Cannot bear very much reality.
Time past and time future
What might have been and what has been
Point to one end, which is always present.
T.S. Eliot, Burnt Norton
Another post on remaining in the present moment, this time as a practical way of working with fear. It is prompted by a nice comment I got from Eric regarding a previous post, where he quoted Einstein. That set me thinking of another quote from the same famous scientist, which echoes some of the ideas we find in our meditation practice: People like us, who believe in physics, know that the distinction between past, present, and future is only a stubbornly persistent illusion.
When we meditate we come to see that – in one sense – the past and the future exist only in the mind. And often with regard to the future we create scenarios which will never happen, leading to worry. Last night in the MBSR Course, we had a discussion about how we can work when strong emotions, such as fear, arise. One thing we can do is to recognize that some of the thoughts connected to the fear concern future scenarios which may never happen. If we can let go of those thoughts – and that is not always easy – what have we got to work with when we just stay in the present? The main thing is the sensation in our body at this moment. We notice there is a tightness in the chest, a clenching or a knot in the stomach, or rushed breathing. So this is our practice: We recognize this, and stay with the present, experiencing fear or anxiety as it is actually happening, as an embodied feeling. We then try not to add any judgment about the feeling or about ourselves to the moment. We let go of trying to fix it. We practice just being with the sensation for as long as we can, seeing what is going on. Thich Nhat Hahn writes about this practice as a way of taking care of ourselves, almost like we would take care of a frightened child:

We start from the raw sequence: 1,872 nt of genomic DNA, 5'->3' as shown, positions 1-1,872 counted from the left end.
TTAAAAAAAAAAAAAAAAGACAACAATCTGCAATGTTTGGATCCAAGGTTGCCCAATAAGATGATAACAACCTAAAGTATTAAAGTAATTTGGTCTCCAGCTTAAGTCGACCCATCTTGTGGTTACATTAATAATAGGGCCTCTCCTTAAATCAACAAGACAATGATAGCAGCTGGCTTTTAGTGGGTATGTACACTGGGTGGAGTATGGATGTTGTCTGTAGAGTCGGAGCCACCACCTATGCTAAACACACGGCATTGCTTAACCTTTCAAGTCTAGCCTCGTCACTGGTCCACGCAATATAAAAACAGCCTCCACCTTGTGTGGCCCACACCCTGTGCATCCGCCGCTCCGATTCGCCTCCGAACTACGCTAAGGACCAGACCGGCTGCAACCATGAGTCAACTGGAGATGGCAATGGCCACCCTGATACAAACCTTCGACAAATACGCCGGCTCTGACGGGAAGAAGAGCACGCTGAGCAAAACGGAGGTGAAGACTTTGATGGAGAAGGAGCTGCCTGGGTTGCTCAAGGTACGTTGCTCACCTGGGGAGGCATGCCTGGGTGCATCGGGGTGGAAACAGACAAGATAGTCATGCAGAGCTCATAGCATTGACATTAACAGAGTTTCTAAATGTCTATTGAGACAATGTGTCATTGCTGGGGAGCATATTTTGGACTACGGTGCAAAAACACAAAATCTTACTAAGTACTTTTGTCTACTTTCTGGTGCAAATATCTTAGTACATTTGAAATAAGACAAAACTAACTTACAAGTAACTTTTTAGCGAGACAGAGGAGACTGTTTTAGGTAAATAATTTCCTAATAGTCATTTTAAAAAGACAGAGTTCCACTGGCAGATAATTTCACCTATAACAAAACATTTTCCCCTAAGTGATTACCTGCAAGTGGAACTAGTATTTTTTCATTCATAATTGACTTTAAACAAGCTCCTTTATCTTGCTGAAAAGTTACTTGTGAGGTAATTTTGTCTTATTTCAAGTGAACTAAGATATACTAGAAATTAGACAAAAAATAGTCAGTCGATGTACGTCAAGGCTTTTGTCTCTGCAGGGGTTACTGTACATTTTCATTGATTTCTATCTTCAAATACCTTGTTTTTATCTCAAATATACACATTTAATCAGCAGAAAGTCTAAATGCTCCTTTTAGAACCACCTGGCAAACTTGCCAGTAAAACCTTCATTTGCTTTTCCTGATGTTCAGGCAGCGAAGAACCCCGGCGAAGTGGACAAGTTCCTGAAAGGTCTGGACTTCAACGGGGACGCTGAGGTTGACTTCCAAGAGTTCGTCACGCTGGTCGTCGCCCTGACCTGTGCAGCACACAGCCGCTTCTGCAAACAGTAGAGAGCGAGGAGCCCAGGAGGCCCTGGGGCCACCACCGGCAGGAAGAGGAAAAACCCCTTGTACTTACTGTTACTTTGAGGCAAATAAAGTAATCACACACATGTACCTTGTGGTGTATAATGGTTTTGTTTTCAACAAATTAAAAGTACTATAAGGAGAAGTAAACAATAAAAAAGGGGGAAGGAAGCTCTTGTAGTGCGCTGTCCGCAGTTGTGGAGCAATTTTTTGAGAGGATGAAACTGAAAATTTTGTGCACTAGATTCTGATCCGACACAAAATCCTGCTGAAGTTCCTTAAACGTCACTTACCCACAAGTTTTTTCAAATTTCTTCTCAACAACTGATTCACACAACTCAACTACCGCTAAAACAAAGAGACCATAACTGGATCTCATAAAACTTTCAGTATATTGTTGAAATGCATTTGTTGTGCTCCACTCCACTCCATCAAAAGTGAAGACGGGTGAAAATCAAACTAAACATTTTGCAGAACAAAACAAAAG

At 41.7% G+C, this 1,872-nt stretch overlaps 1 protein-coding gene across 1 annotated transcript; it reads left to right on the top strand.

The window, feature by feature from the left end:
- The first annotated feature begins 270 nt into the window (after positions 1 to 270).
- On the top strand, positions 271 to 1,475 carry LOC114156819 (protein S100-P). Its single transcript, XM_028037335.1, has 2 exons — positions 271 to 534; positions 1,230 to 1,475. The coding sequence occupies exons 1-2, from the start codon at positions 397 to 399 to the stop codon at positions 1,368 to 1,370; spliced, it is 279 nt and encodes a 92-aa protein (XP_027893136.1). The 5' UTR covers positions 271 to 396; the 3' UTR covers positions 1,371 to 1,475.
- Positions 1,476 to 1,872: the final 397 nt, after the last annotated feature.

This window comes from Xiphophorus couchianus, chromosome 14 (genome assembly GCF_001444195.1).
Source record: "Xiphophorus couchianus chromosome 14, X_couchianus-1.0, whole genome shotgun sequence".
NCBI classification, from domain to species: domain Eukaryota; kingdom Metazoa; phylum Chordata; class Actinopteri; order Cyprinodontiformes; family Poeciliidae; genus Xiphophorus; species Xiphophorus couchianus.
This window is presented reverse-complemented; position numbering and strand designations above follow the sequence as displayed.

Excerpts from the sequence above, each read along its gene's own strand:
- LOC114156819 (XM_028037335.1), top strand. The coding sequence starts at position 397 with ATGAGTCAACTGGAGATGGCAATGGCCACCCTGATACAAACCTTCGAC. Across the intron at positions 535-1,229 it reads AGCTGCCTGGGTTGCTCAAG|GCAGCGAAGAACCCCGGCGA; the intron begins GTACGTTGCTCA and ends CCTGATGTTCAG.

Mindfulness is there in order to recognize. To be mindful of something is to recognize that something is there in the present moment. Mindfulness is the capacity of being aware of what is going on in the present moment. “Breathing in, I know that fear has manifested in me; breathing out, I smile towards my fear.” This is not an act of suppression or of fighting. It is an act of recognizing. Once we recognize our fear, we embrace it with a lot of awareness, a lot of tenderness.